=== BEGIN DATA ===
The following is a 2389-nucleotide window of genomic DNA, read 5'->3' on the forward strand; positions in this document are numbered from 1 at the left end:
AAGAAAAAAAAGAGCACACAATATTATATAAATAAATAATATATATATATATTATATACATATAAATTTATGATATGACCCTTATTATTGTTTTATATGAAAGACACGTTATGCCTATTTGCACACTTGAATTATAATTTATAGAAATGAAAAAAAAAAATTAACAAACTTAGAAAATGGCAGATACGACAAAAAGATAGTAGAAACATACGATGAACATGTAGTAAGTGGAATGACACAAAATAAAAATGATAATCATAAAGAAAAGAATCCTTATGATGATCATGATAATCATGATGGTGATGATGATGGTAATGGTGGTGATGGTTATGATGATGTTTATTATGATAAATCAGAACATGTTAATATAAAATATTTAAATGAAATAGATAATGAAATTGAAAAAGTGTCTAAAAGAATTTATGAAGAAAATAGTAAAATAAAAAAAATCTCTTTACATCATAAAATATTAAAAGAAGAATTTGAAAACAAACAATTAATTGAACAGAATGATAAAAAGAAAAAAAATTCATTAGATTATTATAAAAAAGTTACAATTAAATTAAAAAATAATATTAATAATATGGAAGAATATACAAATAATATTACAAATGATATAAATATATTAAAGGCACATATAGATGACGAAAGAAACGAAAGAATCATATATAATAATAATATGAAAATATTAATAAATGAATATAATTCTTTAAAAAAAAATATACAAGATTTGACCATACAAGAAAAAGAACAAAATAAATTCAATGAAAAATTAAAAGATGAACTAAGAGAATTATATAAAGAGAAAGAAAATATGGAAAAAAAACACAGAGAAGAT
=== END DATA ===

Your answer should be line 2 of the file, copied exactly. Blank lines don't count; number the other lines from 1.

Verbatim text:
AAGAAAAAAAAGAGCACACAATATTATATAAATAAATAATATATATATATATTATATACATATAAATTTATGATATGACCCTTATTATTGTTTTATATGAAAGACACGTTATGCCTATTTGCACACTTGAATTATAATTTATAGAAATGAAAAAAAAAAATTAACAAACTTAGAAAATGGCAGATACGACAAAAAGATAGTAGAAACATACGATGAACATGTAGTAAGTGGAATGACACAAAATAAAAATGATAATCATAAAGAAAAGAATCCTTATGATGATCATGATAATCATGATGGTGATGATGATGGTAATGGTGGTGATGGTTATGATGATGTTTATTATGATAAATCAGAACATGTTAATATAAAATATTTAAATGAAATAGATAATGAAATTGAAAAAGTGTCTAAAAGAATTTATGAAGAAAATAGTAAAATAAAAAAAATCTCTTTACATCATAAAATATTAAAAGAAGAATTTGAAAACAAACAATTAATTGAACAGAATGATAAAAAGAAAAAAAATTCATTAGATTATTATAAAAAAGTTACAATTAAATTAAAAAATAATATTAATAATATGGAAGAATATACAAATAATATTACAAATGATATAAATATATTAAAGGCACATATAGATGACGAAAGAAACGAAAGAATCATATATAATAATAATATGAAAATATTAATAAATGAATATAATTCTTTAAAAAAAAATATACAAGATTTGACCATACAAGAAAAAGAACAAAATAAATTCAATGAAAAATTAAAAGATGAACTAAGAGAATTATATAAAGAGAAAGAAAATATGGAAAAAAAACACAGAGAAGAT